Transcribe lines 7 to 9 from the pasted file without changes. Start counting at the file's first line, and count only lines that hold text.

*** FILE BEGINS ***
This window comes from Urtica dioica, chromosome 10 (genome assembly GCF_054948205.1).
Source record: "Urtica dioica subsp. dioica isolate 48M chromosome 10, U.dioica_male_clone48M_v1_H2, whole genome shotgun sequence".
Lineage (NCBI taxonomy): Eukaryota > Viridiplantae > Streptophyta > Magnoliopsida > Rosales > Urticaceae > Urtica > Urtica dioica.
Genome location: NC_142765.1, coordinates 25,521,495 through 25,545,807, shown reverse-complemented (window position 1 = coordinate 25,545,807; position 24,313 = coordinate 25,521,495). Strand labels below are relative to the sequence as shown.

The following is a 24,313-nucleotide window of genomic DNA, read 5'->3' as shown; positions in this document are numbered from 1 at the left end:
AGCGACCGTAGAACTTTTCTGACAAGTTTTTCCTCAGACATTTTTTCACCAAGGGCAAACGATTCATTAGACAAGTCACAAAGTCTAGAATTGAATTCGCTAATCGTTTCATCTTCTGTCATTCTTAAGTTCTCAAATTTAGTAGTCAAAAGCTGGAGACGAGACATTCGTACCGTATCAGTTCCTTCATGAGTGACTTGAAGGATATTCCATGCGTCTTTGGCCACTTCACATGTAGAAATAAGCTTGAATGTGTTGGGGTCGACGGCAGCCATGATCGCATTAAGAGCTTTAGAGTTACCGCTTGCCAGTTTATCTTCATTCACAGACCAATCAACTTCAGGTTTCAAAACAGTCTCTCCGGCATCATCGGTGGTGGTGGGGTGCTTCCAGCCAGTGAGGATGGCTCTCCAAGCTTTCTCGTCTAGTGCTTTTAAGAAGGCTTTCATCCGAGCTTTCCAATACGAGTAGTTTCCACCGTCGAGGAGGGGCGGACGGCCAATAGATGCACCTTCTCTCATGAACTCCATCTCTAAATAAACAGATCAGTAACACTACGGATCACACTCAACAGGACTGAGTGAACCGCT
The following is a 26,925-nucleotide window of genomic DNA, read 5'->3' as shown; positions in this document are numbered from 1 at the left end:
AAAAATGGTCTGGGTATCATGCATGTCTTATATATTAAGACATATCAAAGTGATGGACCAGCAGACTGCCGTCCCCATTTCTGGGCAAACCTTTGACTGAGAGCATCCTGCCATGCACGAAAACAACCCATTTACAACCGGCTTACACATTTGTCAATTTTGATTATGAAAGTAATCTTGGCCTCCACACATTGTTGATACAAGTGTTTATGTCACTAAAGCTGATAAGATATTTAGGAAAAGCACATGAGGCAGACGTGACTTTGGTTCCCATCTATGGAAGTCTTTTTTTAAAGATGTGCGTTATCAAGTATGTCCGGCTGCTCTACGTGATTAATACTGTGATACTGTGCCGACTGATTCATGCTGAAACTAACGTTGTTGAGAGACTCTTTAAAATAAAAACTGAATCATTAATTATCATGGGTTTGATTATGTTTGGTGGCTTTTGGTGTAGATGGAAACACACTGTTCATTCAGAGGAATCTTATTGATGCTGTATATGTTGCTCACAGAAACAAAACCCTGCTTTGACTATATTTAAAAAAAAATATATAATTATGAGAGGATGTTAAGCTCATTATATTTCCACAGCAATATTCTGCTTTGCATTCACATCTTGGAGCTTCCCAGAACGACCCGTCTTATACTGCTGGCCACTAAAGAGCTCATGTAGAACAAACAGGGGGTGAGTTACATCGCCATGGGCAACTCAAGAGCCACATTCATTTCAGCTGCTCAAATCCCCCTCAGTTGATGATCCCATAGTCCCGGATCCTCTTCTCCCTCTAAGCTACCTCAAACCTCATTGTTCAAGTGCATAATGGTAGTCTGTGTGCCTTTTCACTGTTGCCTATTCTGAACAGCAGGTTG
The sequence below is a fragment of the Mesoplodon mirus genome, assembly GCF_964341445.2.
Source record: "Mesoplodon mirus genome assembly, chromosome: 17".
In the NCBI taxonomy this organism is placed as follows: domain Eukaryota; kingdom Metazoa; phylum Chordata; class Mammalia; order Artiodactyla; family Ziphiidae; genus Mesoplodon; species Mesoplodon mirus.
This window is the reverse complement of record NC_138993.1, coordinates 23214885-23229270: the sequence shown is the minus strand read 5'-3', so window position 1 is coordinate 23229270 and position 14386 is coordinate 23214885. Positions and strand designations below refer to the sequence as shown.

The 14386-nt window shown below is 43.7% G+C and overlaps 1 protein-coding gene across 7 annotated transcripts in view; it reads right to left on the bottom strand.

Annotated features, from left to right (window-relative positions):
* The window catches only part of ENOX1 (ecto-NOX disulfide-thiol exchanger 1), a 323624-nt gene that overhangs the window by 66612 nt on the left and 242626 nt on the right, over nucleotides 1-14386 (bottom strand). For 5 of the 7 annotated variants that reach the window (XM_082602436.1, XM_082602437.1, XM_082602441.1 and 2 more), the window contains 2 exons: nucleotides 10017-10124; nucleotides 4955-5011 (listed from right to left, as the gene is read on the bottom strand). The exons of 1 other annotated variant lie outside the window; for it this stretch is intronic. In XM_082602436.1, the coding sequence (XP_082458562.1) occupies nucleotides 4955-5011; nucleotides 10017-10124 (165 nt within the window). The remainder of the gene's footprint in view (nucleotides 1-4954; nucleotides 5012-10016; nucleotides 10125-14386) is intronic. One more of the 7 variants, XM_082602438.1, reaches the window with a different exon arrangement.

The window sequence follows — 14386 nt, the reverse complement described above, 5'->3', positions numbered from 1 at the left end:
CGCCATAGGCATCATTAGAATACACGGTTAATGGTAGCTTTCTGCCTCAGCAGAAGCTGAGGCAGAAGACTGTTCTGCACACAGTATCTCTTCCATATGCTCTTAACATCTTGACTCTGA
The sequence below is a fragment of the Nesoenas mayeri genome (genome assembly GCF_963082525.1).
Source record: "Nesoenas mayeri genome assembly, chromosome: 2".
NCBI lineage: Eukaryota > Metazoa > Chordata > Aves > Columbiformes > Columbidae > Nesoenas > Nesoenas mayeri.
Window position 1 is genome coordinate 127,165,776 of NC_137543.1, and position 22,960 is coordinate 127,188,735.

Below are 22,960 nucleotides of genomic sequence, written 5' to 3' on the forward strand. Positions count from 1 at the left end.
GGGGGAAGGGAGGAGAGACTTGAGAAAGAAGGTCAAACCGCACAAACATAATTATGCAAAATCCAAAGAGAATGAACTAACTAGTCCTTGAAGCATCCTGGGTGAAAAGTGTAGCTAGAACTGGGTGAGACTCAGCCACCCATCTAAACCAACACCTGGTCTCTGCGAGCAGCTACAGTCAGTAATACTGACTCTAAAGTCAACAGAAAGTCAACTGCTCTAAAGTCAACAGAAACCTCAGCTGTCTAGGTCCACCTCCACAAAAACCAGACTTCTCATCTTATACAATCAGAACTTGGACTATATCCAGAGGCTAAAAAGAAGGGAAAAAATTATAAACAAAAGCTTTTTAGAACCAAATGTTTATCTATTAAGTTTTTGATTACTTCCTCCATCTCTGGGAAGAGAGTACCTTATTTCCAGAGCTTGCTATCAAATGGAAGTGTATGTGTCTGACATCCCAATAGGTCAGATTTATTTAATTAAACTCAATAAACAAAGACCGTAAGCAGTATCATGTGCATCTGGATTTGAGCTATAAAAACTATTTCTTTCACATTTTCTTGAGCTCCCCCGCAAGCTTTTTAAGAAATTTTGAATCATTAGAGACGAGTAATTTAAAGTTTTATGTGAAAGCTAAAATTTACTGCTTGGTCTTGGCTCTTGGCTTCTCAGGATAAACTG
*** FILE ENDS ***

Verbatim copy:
The following is a 26,925-nucleotide window of genomic DNA, read 5'->3' as shown; positions in this document are numbered from 1 at the left end:
AAAAATGGTCTGGGTATCATGCATGTCTTATATATTAAGACATATCAAAGTGATGGACCAGCAGACTGCCGTCCCCATTTCTGGGCAAACCTTTGACTGAGAGCATCCTGCCATGCACGAAAACAACCCATTTACAACCGGCTTACACATTTGTCAATTTTGATTATGAAAGTAATCTTGGCCTCCACACATTGTTGATACAAGTGTTTATGTCACTAAAGCTGATAAGATATTTAGGAAAAGCACATGAGGCAGACGTGACTTTGGTTCCCATCTATGGAAGTCTTTTTTTAAAGATGTGCGTTATCAAGTATGTCCGGCTGCTCTACGTGATTAATACTGTGATACTGTGCCGACTGATTCATGCTGAAACTAACGTTGTTGAGAGACTCTTTAAAATAAAAACTGAATCATTAATTATCATGGGTTTGATTATGTTTGGTGGCTTTTGGTGTAGATGGAAACACACTGTTCATTCAGAGGAATCTTATTGATGCTGTATATGTTGCTCACAGAAACAAAACCCTGCTTTGACTATATTTAAAAAAAAATATATAATTATGAGAGGATGTTAAGCTCATTATATTTCCACAGCAATATTCTGCTTTGCATTCACATCTTGGAGCTTCCCAGAACGACCCGTCTTATACTGCTGGCCACTAAAGAGCTCATGTAGAACAAACAGGGGGTGAGTTACATCGCCATGGGCAACTCAAGAGCCACATTCATTTCAGCTGCTCAAATCCCCCTCAGTTGATGATCCCATAGTCCCGGATCCTCTTCTCCCTCTAAGCTACCTCAAACCTCATTGTTCAAGTGCATAATGGTAGTCTGTGTGCCTTTTCACTGTTGCCTATTCTGAACAGCAGGTTG
The sequence below is a fragment of the Mesoplodon mirus genome, assembly GCF_964341445.2.